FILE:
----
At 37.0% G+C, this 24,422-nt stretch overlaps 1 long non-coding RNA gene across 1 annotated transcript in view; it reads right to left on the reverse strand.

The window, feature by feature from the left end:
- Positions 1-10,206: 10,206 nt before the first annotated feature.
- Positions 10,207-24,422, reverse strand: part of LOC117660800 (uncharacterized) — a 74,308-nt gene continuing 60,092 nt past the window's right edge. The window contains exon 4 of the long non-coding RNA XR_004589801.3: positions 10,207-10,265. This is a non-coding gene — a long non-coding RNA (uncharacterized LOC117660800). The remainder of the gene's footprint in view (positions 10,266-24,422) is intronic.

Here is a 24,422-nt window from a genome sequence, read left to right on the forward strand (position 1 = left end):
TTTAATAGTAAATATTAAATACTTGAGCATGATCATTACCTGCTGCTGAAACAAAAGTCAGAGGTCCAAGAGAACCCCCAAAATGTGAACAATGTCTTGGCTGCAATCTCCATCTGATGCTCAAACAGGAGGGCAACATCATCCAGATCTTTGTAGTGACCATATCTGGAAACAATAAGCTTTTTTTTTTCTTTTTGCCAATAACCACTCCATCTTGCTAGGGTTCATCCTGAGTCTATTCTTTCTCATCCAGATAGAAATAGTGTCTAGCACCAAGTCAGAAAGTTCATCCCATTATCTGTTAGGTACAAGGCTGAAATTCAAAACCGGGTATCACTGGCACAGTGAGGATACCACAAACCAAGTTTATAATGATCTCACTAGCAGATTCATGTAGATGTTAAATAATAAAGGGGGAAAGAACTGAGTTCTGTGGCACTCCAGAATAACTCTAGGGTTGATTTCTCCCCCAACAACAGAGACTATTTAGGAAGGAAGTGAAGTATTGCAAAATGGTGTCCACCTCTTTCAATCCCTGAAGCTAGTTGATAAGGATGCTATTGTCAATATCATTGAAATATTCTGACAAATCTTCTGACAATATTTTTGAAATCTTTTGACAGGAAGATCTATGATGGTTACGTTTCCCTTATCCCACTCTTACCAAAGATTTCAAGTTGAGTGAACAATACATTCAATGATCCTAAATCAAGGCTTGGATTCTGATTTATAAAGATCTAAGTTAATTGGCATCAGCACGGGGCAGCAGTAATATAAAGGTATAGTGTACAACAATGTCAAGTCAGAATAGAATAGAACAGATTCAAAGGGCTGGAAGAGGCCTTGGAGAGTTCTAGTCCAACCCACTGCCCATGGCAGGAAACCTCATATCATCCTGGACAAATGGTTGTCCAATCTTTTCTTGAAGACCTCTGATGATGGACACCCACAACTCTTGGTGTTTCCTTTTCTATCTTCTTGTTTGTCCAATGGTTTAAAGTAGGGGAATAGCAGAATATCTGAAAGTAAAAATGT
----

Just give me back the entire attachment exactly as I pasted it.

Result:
At 37.0% G+C, this 24,422-nt stretch overlaps 1 long non-coding RNA gene across 1 annotated transcript in view; it reads right to left on the reverse strand.

The window, feature by feature from the left end:
- Positions 1-10,206: 10,206 nt before the first annotated feature.
- Positions 10,207-24,422, reverse strand: part of LOC117660800 (uncharacterized) — a 74,308-nt gene continuing 60,092 nt past the window's right edge. The window contains exon 4 of the long non-coding RNA XR_004589801.3: positions 10,207-10,265. This is a non-coding gene — a long non-coding RNA (uncharacterized LOC117660800). The remainder of the gene's footprint in view (positions 10,266-24,422) is intronic.

Here is a 24,422-nt window from a genome sequence, read left to right on the forward strand (position 1 = left end):
TTTAATAGTAAATATTAAATACTTGAGCATGATCATTACCTGCTGCTGAAACAAAAGTCAGAGGTCCAAGAGAACCCCCAAAATGTGAACAATGTCTTGGCTGCAATCTCCATCTGATGCTCAAACAGGAGGGCAACATCATCCAGATCTTTGTAGTGACCATATCTGGAAACAATAAGCTTTTTTTTTTCTTTTTGCCAATAACCACTCCATCTTGCTAGGGTTCATCCTGAGTCTATTCTTTCTCATCCAGATAGAAATAGTGTCTAGCACCAAGTCAGAAAGTTCATCCCATTATCTGTTAGGTACAAGGCTGAAATTCAAAACCGGGTATCACTGGCACAGTGAGGATACCACAAACCAAGTTTATAATGATCTCACTAGCAGATTCATGTAGATGTTAAATAATAAAGGGGGAAAGAACTGAGTTCTGTGGCACTCCAGAATAACTCTAGGGTTGATTTCTCCCCCAACAACAGAGACTATTTAGGAAGGAAGTGAAGTATTGCAAAATGGTGTCCACCTCTTTCAATCCCTGAAGCTAGTTGATAAGGATGCTATTGTCAATATCATTGAAATATTCTGACAAATCTTCTGACAATATTTTTGAAATCTTTTGACAGGAAGATCTATGATGGTTACGTTTCCCTTATCCCACTCTTACCAAAGATTTCAAGTTGAGTGAACAATACATTCAATGATCCTAAATCAAGGCTTGGATTCTGATTTATAAAGATCTAAGTTAATTGGCATCAGCACGGGGCAGCAGTAATATAAAGGTATAGTGTACAACAATGTCAAGTCAGAATAGAATAGAACAGATTCAAAGGGCTGGAAGAGGCCTTGGAGAGTTCTAGTCCAACCCACTGCCCATGGCAGGAAACCTCATATCATCCTGGACAAATGGTTGTCCAATCTTTTCTTGAAGACCTCTGATGATGGACACCCACAACTCTTGGTGTTTCCTTTTCTATCTTCTTGTTTGTCCAATGGTTTAAAGTAGGGGAATAGCAGAATATCTGAAAGTAAAAATGT